jeudi, février 15, 2007

La Cantatrice Chauve and 3some @ Le Pulp

Well, I went into work late (to make up for the overtime yesterday) and left on time, so I had a pretty nice day at work today. Also, one of my colleagues had extra tickets to a recent re-staging of La Cantatrice Chauve, so me and DJ suddenly had evening plans. I was supposed to also see a friend for an apéritif after work, but his last class of the day got out just before the play started, so we pushed it back to next week.

La Cantatrice Chauve (The Bald Soprano) is an absurdist work by Eugene Ionesco, who was apparently inspired by a set of bizarre dialogues he found while learning English using the Asimil method. Mr and Mrs Smith are an English couple that, eventually, have another couple (the Martins) over for dinner, which is interrupted by several things, including their jester-like maid, and a fireman searching house-to-house for fires. The play is a series of barely-related vignettes, with many moments of self-contradiction, errors in speech, and slips in logic (e.g. "How lovely that you came to dinner uninvited; how dare you arrive late?!"). The title of the play comes from a line delivered by the fireman, just before he takes his leave, where he asks suddenly "And what of the Bald Soprano?" This apparently freaks everyone out, and finally one character says "She always wears her hair the same way," and everyone seems relieved. If you can read French, there are some juicy excerpts here. The play comes to a confusing climax, which ends right back at the beginning of the play, with the Martins playing the roles of the Smiths and vice-versa.

There were in fact several possible endings suggested by the original playwright, some of which were difficult to stage (i.e., destroying the set every night) or illegal (inciting a revolution within the audience and then shooting the audience members). The original staging at Theatre de la Huchette (which has been running continuously since 1957, much like the Mousetrap in England) simply runs back to the beginning of the play with the roles switched, and then stops arbitrarily; however, this "new" staging at Théâtre Athénée takes this same loop strategy, then interrupts it when all the characters come on stage, address the audience, and hold an impromptu lecture on the various possible endings. The idea of discussing the endings rather than actually doing any one of them is sorta neat, but it ran about 30 minutes longer than it needed to. One other change they made to this "newer" version was that they shifted the emotional delivery of many of the lines, emphasizing a darker and more awkward interaction between the various characters.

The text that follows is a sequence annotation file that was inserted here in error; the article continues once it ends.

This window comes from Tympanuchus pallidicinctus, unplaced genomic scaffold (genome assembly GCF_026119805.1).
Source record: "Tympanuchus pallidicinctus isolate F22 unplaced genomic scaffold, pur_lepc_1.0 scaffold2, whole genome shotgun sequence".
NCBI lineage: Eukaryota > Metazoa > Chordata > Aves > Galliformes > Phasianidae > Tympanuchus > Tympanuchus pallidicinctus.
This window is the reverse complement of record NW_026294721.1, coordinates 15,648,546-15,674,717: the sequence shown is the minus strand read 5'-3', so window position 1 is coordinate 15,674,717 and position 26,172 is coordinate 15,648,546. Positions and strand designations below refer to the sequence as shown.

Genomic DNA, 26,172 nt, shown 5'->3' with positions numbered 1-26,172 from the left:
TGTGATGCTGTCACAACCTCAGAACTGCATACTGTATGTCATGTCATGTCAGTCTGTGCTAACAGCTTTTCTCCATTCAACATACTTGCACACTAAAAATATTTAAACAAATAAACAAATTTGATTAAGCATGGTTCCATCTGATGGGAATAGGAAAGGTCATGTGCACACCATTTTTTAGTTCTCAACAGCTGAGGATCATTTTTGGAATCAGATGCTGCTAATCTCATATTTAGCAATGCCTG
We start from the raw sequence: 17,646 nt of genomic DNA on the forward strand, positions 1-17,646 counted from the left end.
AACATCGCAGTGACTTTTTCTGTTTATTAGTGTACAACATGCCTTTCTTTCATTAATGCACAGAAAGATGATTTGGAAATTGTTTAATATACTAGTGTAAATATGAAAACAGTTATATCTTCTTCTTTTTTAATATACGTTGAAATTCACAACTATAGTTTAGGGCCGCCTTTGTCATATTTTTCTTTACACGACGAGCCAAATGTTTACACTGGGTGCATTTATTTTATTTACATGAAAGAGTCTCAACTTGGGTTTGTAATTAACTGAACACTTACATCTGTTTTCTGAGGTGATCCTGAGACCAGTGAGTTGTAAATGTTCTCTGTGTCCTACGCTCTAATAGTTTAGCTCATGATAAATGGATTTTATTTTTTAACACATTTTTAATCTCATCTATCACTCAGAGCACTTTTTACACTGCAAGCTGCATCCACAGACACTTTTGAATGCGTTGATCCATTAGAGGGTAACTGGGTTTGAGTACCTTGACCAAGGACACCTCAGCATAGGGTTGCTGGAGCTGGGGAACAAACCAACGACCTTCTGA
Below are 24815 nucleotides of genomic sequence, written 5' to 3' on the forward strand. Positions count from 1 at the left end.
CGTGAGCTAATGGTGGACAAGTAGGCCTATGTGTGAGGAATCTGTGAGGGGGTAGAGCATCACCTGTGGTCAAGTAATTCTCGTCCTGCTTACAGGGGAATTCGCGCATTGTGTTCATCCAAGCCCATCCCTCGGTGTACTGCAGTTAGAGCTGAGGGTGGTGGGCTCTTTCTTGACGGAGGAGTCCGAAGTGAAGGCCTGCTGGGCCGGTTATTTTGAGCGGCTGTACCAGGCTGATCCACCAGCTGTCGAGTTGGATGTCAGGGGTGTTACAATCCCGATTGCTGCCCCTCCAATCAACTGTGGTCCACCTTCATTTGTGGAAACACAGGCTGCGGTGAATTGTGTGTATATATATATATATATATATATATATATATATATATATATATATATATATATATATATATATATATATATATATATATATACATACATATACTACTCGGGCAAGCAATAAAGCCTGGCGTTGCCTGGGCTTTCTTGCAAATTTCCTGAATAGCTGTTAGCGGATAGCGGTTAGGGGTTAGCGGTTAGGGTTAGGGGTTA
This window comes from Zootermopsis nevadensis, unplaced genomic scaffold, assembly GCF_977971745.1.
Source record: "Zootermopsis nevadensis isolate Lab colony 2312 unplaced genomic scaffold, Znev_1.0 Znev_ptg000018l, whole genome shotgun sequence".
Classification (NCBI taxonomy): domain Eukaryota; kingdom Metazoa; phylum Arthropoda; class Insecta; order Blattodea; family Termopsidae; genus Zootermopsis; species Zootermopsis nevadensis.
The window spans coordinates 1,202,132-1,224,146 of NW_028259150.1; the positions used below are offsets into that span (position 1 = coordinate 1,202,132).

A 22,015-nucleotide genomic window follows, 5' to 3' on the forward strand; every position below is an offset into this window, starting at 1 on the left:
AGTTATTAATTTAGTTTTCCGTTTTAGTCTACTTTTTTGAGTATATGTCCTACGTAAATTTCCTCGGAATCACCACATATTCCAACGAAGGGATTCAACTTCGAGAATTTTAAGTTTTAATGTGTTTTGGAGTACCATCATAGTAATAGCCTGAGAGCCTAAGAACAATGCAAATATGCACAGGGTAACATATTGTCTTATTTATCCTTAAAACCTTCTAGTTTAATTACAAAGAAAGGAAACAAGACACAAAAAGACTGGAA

Anyway, the play was good, although I really want to go see the original one now, so that I can make a comparison. There was certainly a lot of humour to be found in the script. Mind you, I nearly missed the play, because I was running late and missed my connection on the métro at République. The theatre itself was beautiful; it was an old theatre obviously dating from the time before amplified sound, since the main floor didn't go further back than 30 rows and 20 seats across, but there were 3 balconies above it.

After the play, DJ and I headed over to Place des Vosges to grab a drink and some food at a café there (Café Hugo). After 1 litre of wine (between the two of us) and a great deal of UofC-related chatter, we staggered back to the métro and headed home. I, however, wanted to go out to Le Pulp for another one of their Thursday night events, particularly since tonight's program included a bunch of people from the Crosstown Rebels label. (The last time I was there was about three weeks ago.)